Black Tax: On The Intersection of Being Black and Affluent

By Kel Daroe

“How much does this cost?” the middle-aged white woman asked as I was standing on the main floor of a luxury brand clothier in Midtown Manhattan. I looked around, thinking I would find one of the nice sales associates who was supposed to be nearby. Only half of the store was on sale, and the signs didn’t clarify if 40% off actually applied to clearance. I needed it to apply to clearance; I had a hot date. I took a step, literally bumping into the same woman, who was just a little too close for comfort. This time she got more insistent. “HOW MUCH DOES THIS COST?” I recognized the tone instantly. It was the same tone my mother used with the infamous “DO YOU HEAR ME TALKING TO YOU?” of my adolescence. I was being chastised for not doing my job.

The only problem being that I was, in fact, not at work. Nope. I work in an office, complete with cubicle villages and florescent lighting. I type fast; I speak fast. I create policies; I write reports. If this woman would have tried, she would have gotten that pretty quickly. The context clues were all there. I was holding four items of clothing draped over my arm. I had a smart phone and a YSL lipgloss in my hand. I had on a coat and my purse was slung over my shoulder. That didn’t matter to her. She saw one thing and one thing only: Black body = accommodating servant.

I stood in place and waited for her to figure it out. The realization dawned on her, but she started staring, too, so steadfast in her conviction that embarrassment was beneath her. We stood there for an eternity, frozen in a tableau that could have taken place any time between the Reconstruction and three minutes ago. She only hurried along when a harried retail worker scurried past. I turned around to sympathetically look at the person who was going to receive wrath comprised of equal parts white privilege and poor manners.

She looked just like me.

Whenever these moments happen, I am wracked with simultaneous emotions—a bitter mix of fear and disgust. The one emotion that stays longer than the rest, however, is always, always guilt. I got as far away from that woman as I possibly could, but that’s because my privilege afforded me the ability to do so. That was literally not my job. But I knew she was being visited upon another Black woman who had to be the accommodating servant countless times a day in a system that literally would not allow her to rest. I didn’t leave with the cute dress, just the feeling that I had undeservingly escaped an alternate universe by the skin of my teeth.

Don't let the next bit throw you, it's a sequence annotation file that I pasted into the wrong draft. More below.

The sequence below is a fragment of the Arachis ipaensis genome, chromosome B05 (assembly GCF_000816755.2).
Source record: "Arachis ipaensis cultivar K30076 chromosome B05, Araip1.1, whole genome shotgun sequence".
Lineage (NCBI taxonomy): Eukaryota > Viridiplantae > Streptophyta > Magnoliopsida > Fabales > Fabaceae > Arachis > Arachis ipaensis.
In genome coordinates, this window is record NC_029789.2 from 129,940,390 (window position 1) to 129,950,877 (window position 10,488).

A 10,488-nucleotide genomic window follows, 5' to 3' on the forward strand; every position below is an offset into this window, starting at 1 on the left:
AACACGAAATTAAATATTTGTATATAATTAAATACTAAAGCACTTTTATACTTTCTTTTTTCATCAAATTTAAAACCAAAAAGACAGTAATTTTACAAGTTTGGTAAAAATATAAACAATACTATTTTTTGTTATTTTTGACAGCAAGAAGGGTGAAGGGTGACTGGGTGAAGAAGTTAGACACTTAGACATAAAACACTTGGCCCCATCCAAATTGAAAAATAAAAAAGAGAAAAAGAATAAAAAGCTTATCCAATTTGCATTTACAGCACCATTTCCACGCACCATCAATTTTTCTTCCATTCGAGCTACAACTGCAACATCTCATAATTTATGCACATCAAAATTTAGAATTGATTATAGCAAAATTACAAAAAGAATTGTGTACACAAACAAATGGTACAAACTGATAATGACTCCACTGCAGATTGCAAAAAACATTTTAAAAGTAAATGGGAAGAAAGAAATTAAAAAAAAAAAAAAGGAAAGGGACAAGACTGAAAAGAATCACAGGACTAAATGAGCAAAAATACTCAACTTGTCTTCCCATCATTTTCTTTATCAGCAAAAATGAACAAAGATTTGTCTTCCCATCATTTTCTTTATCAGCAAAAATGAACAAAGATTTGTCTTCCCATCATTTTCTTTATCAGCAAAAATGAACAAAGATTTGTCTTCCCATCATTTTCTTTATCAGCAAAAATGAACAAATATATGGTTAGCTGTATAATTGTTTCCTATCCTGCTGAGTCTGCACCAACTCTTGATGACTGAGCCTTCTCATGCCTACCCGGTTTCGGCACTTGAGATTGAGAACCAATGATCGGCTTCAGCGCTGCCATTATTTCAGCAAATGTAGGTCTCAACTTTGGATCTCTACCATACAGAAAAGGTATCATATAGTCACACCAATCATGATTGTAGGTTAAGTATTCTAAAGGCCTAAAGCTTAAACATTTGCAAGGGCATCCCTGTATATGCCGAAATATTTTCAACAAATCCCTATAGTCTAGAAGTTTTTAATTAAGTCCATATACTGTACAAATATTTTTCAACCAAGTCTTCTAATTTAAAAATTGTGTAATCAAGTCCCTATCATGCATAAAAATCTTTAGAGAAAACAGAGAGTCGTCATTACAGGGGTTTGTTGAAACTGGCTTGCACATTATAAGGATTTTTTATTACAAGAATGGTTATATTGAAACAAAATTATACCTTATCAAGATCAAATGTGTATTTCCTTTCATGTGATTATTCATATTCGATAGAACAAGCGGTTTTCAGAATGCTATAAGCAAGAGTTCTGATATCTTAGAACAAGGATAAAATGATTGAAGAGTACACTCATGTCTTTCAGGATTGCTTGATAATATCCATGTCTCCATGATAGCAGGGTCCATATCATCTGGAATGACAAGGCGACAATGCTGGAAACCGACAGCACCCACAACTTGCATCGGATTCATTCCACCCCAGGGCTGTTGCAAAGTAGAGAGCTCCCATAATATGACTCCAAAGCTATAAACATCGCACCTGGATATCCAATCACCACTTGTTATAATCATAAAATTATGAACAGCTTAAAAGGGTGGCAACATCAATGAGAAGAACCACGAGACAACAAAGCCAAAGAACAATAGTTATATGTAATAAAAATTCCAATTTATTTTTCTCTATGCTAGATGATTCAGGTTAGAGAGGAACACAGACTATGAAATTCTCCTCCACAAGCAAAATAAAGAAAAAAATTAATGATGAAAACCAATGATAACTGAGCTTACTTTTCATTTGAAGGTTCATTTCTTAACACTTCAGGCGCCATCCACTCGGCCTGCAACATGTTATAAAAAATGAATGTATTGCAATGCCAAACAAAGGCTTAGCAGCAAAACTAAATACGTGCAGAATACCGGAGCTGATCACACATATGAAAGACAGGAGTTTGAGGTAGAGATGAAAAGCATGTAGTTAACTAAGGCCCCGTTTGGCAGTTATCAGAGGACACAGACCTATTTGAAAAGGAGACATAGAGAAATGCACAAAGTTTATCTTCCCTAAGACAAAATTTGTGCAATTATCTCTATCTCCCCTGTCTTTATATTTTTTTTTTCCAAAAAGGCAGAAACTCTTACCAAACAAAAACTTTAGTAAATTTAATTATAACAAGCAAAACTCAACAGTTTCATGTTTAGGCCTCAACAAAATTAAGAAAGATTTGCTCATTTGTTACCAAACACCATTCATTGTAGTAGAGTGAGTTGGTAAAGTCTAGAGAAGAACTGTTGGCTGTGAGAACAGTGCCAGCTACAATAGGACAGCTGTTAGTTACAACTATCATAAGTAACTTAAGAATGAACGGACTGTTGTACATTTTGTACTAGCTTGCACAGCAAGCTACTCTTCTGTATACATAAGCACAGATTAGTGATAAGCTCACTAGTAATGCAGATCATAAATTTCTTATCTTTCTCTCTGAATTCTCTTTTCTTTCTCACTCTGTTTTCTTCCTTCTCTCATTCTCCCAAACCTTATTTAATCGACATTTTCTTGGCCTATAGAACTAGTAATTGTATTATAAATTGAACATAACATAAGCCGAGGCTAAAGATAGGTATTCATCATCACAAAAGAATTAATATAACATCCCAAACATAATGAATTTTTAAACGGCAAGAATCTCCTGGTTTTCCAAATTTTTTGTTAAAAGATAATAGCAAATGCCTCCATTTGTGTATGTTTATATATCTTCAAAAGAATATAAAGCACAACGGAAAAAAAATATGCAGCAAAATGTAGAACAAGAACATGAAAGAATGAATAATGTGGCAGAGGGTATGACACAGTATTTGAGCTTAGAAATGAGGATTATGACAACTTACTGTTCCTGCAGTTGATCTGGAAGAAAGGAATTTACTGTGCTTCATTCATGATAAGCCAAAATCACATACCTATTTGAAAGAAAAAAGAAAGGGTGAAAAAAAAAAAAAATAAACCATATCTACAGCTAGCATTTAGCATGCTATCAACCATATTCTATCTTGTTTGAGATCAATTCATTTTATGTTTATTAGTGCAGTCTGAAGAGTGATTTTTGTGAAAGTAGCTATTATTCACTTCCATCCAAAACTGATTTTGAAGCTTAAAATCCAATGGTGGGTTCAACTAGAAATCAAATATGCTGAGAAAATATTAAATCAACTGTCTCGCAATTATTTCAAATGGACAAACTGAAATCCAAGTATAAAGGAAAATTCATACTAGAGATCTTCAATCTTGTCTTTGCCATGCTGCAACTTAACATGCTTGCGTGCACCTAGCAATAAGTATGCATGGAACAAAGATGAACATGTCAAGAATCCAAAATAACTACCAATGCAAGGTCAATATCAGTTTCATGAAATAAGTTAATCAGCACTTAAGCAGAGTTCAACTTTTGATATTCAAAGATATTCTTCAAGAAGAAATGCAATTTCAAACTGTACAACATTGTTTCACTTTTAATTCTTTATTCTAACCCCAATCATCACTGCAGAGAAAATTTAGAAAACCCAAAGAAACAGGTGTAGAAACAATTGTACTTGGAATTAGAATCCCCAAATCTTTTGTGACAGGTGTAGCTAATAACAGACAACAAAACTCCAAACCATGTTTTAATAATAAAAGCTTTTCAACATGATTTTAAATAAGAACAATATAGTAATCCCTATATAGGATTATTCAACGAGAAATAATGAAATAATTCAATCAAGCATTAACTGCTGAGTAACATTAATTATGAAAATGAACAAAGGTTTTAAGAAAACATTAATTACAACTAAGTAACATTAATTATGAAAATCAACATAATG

I abhor the system that causes race and class to be inextricably linked – the system that has geographically concentrated poverty and rigged the American Dream of home ownership, divested from inner city public schools, and profited off the prison industrial complex. Anti-blackness is America’s favorite investment strategy. And every day, as a middle class resident, I struggle against it and benefit from it at the same damn time. It’s the sharpest of all double edged swords. I get the job over another person of color because I am “articulate.” I find out the white guy I am dating has no problem showing me off to his friends and colleagues but never to his parents.

I have been both gentrified and a gentrifier. The real estate agent subtly hides his amazement at my decent credit score. I move into a building filled with my people, but they have been there for generations. They welcome me, and I am happy. I walk my small dog and wear leggings and drink ice coffee and buy tacos. Other people who share my interests but not my facial features move in with increasing rapidity. Suddenly there is a tipping point. My rent reaches that magical 50% of my income which means I cannot live and eat and buy toilet paper all at the same time. I am not needed anymore. I was never preferred anyway—the real estate equivalent of the token person of color that always gets killed in the first 25 minutes of the slasher flick. I exist solely to advance the plot. My future can’t be stabilized because my rent isn’t.

Yet I am grateful. As a youngster, I imagined that I procured all accomplishments myself with some uncanny combination of wit and superhuman skill. The truth is far more sinister. There is almost nothing separating me and the retail sales associate trying to make it on a less than livable wage. I work hard, but I am not morally superior or special. It’s a fact that is sometimes hard for me to reconcile, but a fact nonetheless. Oppression will continue to equate our bodies with burden; I will always be mistaken for the maid, secretary, or sales clerk. I reject the system that creates that assertion, but it gives me a sense of empathy. I am she and she is me.

Ultimately, I can accomplish nothing without her.

Photo: Shutterstock

Kel Daroe is a health equity warrior and communications specialist. She lives in Brooklyn with her dog Bernie. Follow her on IG and Twitter @keldaroe.

No comments:

Powered by Blogger.